Paul Yates reviews this textbook, aiming to go beyond the maths

Selected problems in physical chemistry
Predrag-Peter Ilich
Berlin: Springer 2010 | Pp210 | £35.99 | ISBN9783642043260
Reviewed by Paul Yates

Cover of Selected problems in physical chemistry

This book starts from the premise that existing physical chemistry textbooks have a limited readership due to being written for those students who have "an interest in and aptitude for mathematics". The author seeks to redress this balance by providing detailed solutions to a number of problems which go rather beyond providing just a mathematical solution.

There are around fifty such problems, grouped into the broad areas of mechanics, basic thermodynamics, mixtures and chemical thermodynamics, ionic properties and electrochemistry, kinetics, and the structure of matter: molecular spectroscopy. The topics are not covered evenly, so there is variation in the number of problems per topic.

One is struck by the number of words in a book on this topic, which is perhaps not surprising given the author's perspective. Certainly, the material is likely to be less intimidating than the usual form of presentation to those who are not particularly mathematically strong.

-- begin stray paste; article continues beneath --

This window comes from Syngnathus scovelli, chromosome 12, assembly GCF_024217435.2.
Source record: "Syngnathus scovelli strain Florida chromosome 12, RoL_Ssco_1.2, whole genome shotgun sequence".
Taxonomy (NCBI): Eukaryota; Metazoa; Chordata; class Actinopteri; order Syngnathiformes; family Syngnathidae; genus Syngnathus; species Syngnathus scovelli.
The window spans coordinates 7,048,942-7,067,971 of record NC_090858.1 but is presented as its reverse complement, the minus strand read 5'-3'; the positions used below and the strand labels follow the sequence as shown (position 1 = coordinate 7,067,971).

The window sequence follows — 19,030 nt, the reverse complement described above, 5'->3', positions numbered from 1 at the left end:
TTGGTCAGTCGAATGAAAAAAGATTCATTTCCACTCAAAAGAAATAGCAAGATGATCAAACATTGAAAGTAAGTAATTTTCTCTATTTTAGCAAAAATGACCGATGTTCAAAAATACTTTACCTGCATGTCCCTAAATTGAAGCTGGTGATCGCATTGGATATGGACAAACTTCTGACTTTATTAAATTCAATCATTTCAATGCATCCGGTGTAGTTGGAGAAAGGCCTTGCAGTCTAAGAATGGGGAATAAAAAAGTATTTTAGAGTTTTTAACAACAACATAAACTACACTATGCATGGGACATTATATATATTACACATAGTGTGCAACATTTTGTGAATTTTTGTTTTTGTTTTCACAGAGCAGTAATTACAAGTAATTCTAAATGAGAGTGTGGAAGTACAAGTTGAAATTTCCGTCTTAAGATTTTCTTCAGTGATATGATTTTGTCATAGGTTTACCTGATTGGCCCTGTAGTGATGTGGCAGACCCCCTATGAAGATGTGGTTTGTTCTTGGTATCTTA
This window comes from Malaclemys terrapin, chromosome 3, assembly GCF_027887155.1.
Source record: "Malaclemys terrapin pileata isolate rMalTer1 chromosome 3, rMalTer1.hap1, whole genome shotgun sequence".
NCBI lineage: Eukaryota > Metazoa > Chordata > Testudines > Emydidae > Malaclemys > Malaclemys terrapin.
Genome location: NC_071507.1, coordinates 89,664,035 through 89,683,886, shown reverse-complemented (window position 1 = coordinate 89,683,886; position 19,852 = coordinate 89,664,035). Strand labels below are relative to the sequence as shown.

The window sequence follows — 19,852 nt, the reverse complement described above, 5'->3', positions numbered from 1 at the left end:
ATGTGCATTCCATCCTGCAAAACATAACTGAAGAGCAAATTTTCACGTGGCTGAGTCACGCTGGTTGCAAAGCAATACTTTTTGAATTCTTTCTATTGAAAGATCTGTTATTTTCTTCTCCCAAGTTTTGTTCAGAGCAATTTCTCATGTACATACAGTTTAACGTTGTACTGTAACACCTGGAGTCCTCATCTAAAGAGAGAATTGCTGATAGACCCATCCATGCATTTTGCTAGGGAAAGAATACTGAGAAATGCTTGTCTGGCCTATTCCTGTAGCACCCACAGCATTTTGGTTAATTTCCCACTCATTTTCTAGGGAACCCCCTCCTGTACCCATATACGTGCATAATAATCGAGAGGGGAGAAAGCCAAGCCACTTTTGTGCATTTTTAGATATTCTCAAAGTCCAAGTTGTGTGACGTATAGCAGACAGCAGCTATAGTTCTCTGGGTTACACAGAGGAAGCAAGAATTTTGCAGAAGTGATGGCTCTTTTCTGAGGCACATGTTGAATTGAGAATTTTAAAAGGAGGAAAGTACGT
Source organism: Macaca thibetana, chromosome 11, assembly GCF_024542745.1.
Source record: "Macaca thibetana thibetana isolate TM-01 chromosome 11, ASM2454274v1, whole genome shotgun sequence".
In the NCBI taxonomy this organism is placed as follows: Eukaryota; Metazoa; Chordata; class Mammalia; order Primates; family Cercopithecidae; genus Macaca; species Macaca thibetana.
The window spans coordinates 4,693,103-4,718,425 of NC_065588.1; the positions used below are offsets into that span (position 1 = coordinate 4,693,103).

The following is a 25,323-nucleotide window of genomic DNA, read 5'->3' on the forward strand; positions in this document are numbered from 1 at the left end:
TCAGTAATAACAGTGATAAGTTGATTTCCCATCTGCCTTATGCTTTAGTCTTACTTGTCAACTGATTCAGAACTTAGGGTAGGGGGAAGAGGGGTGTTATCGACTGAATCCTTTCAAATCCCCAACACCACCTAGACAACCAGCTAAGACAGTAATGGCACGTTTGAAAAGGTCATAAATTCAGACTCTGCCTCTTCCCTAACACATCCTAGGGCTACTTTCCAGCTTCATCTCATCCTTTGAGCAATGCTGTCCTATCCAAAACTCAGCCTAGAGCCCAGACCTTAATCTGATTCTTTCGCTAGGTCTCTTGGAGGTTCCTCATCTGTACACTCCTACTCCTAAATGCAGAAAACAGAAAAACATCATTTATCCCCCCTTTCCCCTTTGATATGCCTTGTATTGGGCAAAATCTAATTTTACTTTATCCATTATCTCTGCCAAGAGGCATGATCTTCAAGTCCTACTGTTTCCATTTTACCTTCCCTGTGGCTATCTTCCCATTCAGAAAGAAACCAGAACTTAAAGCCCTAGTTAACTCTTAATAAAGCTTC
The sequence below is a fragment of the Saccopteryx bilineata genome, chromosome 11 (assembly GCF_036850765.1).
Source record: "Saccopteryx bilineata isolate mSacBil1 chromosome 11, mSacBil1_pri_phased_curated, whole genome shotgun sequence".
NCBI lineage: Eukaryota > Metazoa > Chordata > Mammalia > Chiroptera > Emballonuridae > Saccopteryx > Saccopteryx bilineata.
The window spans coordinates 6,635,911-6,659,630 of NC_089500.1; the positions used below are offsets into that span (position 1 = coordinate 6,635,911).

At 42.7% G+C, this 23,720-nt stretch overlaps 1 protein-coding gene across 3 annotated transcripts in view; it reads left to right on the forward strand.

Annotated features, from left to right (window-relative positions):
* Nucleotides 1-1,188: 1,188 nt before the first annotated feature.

The author uses a very informal style and I found myself smiling at the occasional humorous comments. There are detailed differences in the way solutions are set out but generally this involves separating out the strategy and calculations, and discussing any assumptions made. At the end of each chapter the material learned is summarised under the headings words and phrases and symbols, formulas and numbers.

The problems chosen tend to be very applied, with the consequence that an appreciation of American culture may be required to appreciate them completely. I was also slightly puzzled that within the intermediate steps of calculations the units were enclosed in square brackets.

Nevertheless this book is a useful addition to the repertoire of tools available to those who are both studying and teaching physical chemistry.